Reviews of Classic Movies: 'The Graduate'
In honour of Dustin Hoffman’s 74th birthday yesterday, I’ve decided to kick off my ongoing series of classic movie reviews with Hoffman’s big break: The Graduate. I recently included the movie on my list of 5 classic films you need to see as soon as possible, but I thought I should into more detail here about why I think it’s so important to watch.
Of course, you can go back and read reviews written when the movie came out. It struck me, though, that it would be a cool experiment to write my own review now, in an effort to explore what the film accomplished when it was released and the effect it has on a modern viewer like me. I’m convinced that The Graduate is an essential part of a complete film “education” – but read on for my full review, and a chance to leave your reaction in the comments section!
As I mentioned, The Graduate stars Dustin Hoffman in the lead role of Benjamin Braddock, a disillusioned college graduate returning home to California to spend the summer with his family. Ben is deeply troubled by his future; he doesn’t know what he wants to do with his life, and feels pressured by his parents and parents' friends to decide on something immediately. At his graduation party, he is introduced to Mrs. Robinson, the wife of his father’s business partner. When Mrs. Robinson asks Ben to drive her home, Ben is slowly seduced by the older woman, an event that forces Ben to come of age in a tumultuous and painful way.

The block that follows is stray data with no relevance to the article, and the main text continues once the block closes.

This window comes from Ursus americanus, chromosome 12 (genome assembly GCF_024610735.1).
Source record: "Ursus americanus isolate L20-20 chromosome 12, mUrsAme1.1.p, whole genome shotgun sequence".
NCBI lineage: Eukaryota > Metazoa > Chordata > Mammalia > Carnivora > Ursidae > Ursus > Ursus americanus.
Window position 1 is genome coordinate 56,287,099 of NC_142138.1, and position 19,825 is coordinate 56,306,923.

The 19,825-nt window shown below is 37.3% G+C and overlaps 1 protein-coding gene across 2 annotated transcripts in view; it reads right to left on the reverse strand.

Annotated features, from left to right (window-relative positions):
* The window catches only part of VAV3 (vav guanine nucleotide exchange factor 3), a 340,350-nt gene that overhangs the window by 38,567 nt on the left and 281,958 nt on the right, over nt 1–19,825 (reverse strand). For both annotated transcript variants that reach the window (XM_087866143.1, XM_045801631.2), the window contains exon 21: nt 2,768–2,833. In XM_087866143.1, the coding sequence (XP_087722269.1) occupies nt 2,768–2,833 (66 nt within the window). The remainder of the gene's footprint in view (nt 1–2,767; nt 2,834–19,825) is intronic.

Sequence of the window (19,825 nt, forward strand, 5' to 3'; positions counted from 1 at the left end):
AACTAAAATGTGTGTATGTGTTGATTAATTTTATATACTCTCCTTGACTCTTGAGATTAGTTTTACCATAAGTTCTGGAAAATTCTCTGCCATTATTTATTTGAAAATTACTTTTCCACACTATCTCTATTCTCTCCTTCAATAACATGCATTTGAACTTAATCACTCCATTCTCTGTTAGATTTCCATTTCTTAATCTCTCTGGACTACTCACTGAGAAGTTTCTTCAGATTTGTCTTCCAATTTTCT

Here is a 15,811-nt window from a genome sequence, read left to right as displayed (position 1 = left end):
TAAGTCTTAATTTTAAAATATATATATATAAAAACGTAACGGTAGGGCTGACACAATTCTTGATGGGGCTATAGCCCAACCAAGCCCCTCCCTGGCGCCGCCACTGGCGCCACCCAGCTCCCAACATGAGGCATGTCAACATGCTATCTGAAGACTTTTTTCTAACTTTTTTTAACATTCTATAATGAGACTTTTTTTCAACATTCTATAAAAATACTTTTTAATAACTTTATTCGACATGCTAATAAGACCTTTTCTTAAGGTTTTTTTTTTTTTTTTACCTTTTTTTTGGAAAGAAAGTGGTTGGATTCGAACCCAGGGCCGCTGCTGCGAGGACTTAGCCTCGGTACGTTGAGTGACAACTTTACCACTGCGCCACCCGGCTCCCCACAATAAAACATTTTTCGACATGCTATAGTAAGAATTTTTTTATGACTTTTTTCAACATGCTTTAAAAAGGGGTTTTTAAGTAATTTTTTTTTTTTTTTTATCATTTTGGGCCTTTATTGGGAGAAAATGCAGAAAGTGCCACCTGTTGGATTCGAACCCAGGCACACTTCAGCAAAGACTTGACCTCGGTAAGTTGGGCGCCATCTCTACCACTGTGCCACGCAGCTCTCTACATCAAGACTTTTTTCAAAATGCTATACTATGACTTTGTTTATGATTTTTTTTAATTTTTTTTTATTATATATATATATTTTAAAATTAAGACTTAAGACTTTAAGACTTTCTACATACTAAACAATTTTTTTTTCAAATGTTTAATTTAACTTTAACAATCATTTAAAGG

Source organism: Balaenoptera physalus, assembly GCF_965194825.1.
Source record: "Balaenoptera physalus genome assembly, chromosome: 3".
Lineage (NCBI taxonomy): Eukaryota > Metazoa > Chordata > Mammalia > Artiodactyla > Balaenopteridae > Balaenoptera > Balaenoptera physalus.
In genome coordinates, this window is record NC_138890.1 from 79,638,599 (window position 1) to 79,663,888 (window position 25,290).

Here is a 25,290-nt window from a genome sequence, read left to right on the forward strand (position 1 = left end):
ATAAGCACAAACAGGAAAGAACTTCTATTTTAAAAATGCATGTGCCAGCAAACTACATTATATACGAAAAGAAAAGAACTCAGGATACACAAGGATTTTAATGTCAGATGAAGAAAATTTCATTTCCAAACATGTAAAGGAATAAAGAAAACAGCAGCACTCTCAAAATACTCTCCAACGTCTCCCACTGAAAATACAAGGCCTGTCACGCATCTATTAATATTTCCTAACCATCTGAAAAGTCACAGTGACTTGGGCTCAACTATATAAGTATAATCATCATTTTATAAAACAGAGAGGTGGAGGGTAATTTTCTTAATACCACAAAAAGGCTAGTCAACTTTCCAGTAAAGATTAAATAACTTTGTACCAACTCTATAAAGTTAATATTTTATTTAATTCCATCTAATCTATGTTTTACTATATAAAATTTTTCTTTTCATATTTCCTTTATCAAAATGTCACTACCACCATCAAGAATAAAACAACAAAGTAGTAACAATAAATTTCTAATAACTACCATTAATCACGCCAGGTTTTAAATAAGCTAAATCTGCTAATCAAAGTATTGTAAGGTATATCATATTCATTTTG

Dustin Hoffman’s portrayal of Ben Braddock is one of the early hooks of The Graduate. Hoffman’s performance captures the uneasy, stressed post-grad that we have all been or will be at some point in our lives. We can all sympathize with him, and we want to see him do well. Therefore, Ben’s dalliance with Mrs. Robinson becomes a dangerous distraction for Ben: few of his parents’ friends would be interested in hiring him if the affair was exposed. Ben is unfortunately caught up in the excitement of his new “adventure” and eventually realizes the ramifications of the affair much too late.
Anne Bancroft is also notable for her performance as Mrs. Robinson – even though Bancroft was only six years older than Hoffman, she convincingly plays a woman 20-30 years older than Ben. Part of what makes her character’s affair with Ben risky is how she isn’t interested in forming an emotional connection with Ben; she simply wants to bed a younger man while keeping her public image intact. This desire eventually chafes against Ben’s personality: he wants to get to know Mrs. Robinson, and her disinterest causes him to become attracted to Mrs. Robinson’s daughter, Elaine.
The twisted mother-daughter love triangle that results is where the plot of the film really gets going. Faced with competition from her own daughter, Mrs. Robinson becomes fiercely jealous and fearful for her reputation – leading her to persecute Ben in an effort to at once maintain her dominance and ruin her ex-lover.